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Everything posted by Martinw27

  1. Third run of Recuva duplicated the results of the second run, described above, with the same error message. Attached is the debug log of the run. Once again, the scan reached 100% and then began spewing out error messages "Invalid Clusters Range" and was unable to recover any files at all. As I mentioned, the all-or-nothing approach used by Recuva is self-defeating and means I cannot use it to recover my files, because it doesn't save the information as it goes. If it were to log every file found and place it into a file of my choosing on another drive, and then be able to use the file to go and recover the files it found, that would be an improvement. A bigger improvement would be for it to list the files in the main window as it goes, and not close the window when it encounters an error. Still better would be to make it ask for a drive/directory where the recovered files could be saved and to save those files so that one could examine them and restore the wanted ones after the scan is done (errors or not.) I will now have to look for other methods to recover the files I know are present. The Disk Utilites package I have, which includes Partition Commander 10 Pro, doesn't appear to have any recovery program that works on a reformatted partition to recover the data that is still on it. In addition, many of my files on that drive that I want to recover were generated by WordPerfect 11, 8 or 6 - all have the same basic format though 6 is slightly different. A program that specifically can recover .wpd and .wp files is needed. Among image files there are several types I want to recover including .pcx, .wpg, .tif, .wmf, as well as the supported .png, .bmp and .jpg types. Other document types I want to recover are .doc, .xls, .ppt, .ppd, .pps. .xlt, .dot (Microsoft); .ws (WordStar 4); .wpd, .wpt, .wpg, .qpw (Corel); .sch, .dat, .prb, .cir, (Microsim), .vb, .vbs, (Visual Basic), .fcd, .fcw, (Fastcad), and many more - mostly related to technical applications or older DOS and Windows applications. Some of these are simply text files stored with a different extension, so should be recoverable. If you have a fix for these problems, let me know. Meanwhile, I'll appreciate any alternative solutions you can recommend. Recuva_log_1_30_435__11_9_2009_19_40_.txt Recuva_log_1_30_435__11_9_2009_19_40_.txt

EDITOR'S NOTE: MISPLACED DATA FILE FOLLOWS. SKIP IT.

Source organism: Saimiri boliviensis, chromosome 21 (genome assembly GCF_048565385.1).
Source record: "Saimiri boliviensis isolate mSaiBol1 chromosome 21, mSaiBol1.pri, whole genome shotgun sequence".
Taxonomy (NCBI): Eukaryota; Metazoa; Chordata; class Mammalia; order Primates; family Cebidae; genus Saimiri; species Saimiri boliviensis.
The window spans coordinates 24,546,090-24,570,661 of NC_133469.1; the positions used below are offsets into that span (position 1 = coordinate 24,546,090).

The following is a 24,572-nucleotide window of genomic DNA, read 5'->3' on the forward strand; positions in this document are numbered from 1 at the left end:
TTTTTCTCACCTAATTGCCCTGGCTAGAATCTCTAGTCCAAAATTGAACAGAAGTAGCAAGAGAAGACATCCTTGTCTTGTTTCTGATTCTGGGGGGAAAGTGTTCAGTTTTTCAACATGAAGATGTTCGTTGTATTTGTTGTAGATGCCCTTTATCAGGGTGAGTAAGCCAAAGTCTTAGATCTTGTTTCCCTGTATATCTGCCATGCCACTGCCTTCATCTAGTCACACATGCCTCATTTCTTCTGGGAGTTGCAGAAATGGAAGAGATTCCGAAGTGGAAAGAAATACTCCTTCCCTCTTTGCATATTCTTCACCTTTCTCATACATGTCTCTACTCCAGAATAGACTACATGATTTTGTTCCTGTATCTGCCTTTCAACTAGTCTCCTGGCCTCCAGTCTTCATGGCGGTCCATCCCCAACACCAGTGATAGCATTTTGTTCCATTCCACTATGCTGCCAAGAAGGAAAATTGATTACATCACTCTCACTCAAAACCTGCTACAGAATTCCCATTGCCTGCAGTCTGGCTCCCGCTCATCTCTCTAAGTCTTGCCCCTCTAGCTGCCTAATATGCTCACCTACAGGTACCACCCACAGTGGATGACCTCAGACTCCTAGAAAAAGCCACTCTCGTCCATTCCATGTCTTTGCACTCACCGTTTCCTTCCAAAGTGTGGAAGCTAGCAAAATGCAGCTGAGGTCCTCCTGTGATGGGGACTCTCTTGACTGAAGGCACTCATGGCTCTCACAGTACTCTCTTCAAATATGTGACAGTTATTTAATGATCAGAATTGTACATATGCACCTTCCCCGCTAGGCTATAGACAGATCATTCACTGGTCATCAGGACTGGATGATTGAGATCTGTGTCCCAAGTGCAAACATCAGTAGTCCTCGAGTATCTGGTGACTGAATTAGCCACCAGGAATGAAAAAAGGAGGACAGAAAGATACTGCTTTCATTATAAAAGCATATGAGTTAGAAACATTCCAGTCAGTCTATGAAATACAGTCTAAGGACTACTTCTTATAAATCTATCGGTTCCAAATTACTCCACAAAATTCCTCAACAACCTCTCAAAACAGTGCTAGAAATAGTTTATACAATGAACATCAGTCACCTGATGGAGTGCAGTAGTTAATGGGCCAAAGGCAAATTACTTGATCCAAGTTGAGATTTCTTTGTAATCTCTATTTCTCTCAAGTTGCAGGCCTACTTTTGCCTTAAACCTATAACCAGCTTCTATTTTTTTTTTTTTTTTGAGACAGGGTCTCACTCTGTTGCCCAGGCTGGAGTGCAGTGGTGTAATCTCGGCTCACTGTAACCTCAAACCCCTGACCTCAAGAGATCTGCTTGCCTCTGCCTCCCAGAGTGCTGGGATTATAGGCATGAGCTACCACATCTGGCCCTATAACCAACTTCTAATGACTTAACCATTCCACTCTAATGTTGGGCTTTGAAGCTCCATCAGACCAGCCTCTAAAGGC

2. Last few progress entries: 6:36 p.m. 94% 1 hour 690343 files 6:40:10 95% 60 min 690343 files 6:45:22 95% 50 min 690343 files 6:49:45 96% 50 min 690343 files 6:55:46 96% 40 min 690343 files 6:59:00 97% 30 min 690343 files 7:09:55 98% 25 min 690343 files 7:14:02 98% 20 min 690343 files 7:17:46 99% 10 min 690343 files 7:21:27 99% 5 min 690343 files 7:25:06 100% 0 min 710799 files 7:28:12 Scan window closed, no files listed in main window at all Message at bottom left "Invalid Clusters Range" Restarted with /debug at 7:41:05 p.m. It appears that one error in the window prevents all files from being displayed. Pretty robust software, isn't it! :-( As I mentioned before, can we get the program to record the files information AS IT GOES and recover the files that don't have invalid clusters, PLEASE!!! If MrRon is watching this list, please respond to my concerns with a detailed action plan to resolve these issues.
  3. Slow progress report: 8:18 a.m. 34% 14 hours 636640 files 9:43 a.m. 41% 12 hours 636640 files 11:05 a.m. 50% 10 hours 636640 files 4:57 p.m. 84% 3 hours 690343 files 5:02 p.m. 85% 3 hours 690343 files * changed %age 5:39 p.m. 87% 2 hours 690343 files 5:41 p.m. 88% 2 hours 690343 files * changed %age Estimated based on 3% in 39 min. is that remaining 12% would take 2 hours 36 min finishing at 8:17 p.m. Scan was started some time before 2 a.m.